On the first day of my freshman writing class I give the students this assignment: You will be divided into groups and by the end of the semester each group will be expected to have created its own language, complete with a syntax, a lexicon, a text, rules for translating the text and strategies for teaching your language to fellow students. The language you create cannot be English or a slightly coded version of English, but it must be capable of indicating the distinctions — between tense, number, manner, mood, agency and the like — that English enables us to make.Fish’s program has allegedly succeeded in teaching students good writing, because it forces them to think carefully about how language works. And it’s hard to argue with success. Still, I recoil. An analogy: Imagine if I assigned my business students to design an economic system over the course of a semester. What kind of results would I get? I predict that most groups would turn in blueprints for a centrally planned economy, including a list of all (types of) resources, a prioritization of all possible uses of those resources, a bureaucratic procedure for the assignment of people to various jobs, a specification of the basic needs shared by all citizens, and so on.
And what, ultimately, would they learn? They might, if I defined the constraints clearly enough, grasp the idea of trade-offs. If I specified the parameters of current production technologies, they might also discover the notion of diminishing returns. If I put them in competition with other students to maximize their economy’s aggregate production (somehow defined), they might discover the usefulness of division of labor and specialization according to comparative advantage.
Those are, of course, all topics I cover during the first week of class. True, the students might get a stronger intuitive grasp if they had to discover and apply the concepts themselves. But here’s the rub: Any plan for an entire economy designed by a committee of undergrads – or for that matter, professional economists – would deserve a big fat F. Not for lack of effort or talent, but because designing an economy is literally impossible.
For a real economic system to work, it must confront and absorb an uncountable number of facts – about preferences, talents, skills, technologies, and resources. These facts cannot conceivably be written down or even summarized effectively. They are local (possessed by individual minds, not one big one) and often tacit (incapable of being expressed in language). That means two things. First, I could not possibly describe a plausible economic reality for the students to deal with. And second, even if I could, I would seriously mislead them by doing so, because in the real world a planning committee would not and could not possess that information. As usual, Hayek said it best:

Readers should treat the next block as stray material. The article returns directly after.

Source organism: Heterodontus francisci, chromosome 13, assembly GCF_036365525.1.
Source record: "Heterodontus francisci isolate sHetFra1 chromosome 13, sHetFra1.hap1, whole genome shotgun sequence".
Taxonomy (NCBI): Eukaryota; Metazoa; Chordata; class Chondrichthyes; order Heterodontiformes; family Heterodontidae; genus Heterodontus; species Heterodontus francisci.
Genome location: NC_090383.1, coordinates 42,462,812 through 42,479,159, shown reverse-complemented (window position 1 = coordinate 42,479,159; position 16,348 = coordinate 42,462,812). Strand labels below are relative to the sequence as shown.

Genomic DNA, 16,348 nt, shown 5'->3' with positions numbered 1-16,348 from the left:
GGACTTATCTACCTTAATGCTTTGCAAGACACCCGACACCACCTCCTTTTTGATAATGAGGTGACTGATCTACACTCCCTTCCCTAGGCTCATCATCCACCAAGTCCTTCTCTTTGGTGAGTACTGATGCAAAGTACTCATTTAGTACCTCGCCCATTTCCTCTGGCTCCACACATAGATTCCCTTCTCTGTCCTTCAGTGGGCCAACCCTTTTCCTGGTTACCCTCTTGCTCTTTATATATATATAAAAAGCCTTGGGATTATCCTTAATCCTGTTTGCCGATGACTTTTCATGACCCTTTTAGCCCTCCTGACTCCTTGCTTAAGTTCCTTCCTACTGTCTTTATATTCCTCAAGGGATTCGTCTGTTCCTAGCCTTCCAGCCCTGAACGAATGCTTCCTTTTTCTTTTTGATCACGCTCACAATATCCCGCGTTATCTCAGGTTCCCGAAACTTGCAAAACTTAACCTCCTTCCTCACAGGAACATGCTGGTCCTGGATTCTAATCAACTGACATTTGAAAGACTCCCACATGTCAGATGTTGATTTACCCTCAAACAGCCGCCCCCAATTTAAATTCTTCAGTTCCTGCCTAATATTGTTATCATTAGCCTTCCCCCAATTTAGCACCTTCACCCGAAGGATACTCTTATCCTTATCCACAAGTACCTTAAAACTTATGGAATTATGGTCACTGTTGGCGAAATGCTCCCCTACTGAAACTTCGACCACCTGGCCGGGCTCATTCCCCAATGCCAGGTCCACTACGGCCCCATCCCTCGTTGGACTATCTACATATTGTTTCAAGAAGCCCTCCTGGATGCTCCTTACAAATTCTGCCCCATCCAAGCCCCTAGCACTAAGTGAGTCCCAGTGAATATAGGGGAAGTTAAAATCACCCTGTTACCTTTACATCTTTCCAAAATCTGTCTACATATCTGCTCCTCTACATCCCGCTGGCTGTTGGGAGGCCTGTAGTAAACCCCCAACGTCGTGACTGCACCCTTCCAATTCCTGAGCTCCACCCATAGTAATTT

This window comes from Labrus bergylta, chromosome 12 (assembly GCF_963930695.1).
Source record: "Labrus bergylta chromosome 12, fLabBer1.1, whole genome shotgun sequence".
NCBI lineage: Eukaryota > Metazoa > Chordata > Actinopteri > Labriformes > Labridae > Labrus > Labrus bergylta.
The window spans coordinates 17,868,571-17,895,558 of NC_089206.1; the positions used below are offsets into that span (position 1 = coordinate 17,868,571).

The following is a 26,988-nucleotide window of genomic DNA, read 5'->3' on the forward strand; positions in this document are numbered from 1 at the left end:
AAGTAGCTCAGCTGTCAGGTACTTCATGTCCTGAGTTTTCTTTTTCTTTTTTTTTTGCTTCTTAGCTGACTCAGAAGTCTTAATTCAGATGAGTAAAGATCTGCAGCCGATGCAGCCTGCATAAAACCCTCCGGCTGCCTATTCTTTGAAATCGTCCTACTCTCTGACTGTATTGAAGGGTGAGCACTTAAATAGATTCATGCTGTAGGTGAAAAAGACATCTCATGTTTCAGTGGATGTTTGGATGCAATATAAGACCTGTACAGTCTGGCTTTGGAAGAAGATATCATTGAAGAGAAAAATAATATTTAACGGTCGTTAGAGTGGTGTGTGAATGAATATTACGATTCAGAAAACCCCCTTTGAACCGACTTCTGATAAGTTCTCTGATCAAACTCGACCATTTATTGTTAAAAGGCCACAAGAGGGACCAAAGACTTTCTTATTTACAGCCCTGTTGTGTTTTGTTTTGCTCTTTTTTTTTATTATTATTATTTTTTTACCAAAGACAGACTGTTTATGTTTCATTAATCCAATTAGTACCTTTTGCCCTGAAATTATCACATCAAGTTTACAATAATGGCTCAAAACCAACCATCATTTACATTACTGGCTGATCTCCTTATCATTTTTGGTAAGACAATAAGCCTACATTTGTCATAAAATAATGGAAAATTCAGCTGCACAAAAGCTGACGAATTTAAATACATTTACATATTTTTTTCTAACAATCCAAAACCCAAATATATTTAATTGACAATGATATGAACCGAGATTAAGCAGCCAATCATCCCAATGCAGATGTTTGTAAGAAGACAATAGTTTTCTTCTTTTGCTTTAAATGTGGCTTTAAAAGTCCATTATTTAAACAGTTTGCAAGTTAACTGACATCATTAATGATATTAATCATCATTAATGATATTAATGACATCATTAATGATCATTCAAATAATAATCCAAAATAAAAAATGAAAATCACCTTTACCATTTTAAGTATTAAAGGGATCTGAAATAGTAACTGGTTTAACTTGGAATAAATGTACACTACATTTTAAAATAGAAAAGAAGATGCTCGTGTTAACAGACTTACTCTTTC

The economic problem of society is thus not merely a problem of how to allocate “given” resources – if “given” is taken to mean given to a single mind which deliberately solves the problem set by these “data.” It is rather a problem of how to secure the best use of resources known to any of the members of society, for ends whose relative importance only these individuals know. Or, to put it briefly, it is a problem of the utilization of knowledge which is not given to anyone in its totality.In other words, by giving my student planners all that information, I would blithely skip over the single most important problem any economic system must solve. For a functioning system to develop, its participants must be confronted with the real-world problems of ignorance and incentives. They would need to try new strategies, test new technologies, experiment with different schemes of reward and punishment. Some approaches would fail, others would succeed. Over the long haul, some semblance of order might emerge.
And I contend that a similar process of confrontation with the real world would be required for a language to emerge. The rules of English syntax, the meanings of English words, etc., all evolved to address the everyday needs of human beings trying to communicate. The optimal size of a vocabulary cannot be assessed by a committee; it flows from the expressive needs of speakers. The optimal complexity or simplicity in grammatical rules does not follow from a priori considerations; it arises from the types and variety of ideas people wish to convey to one another.
Fish’s assignment asks students to design what cannot, in principle, be designed competently: a spontaneous order. If the assignment succeeds in teaching that one lesson, it could be worthwhile after all.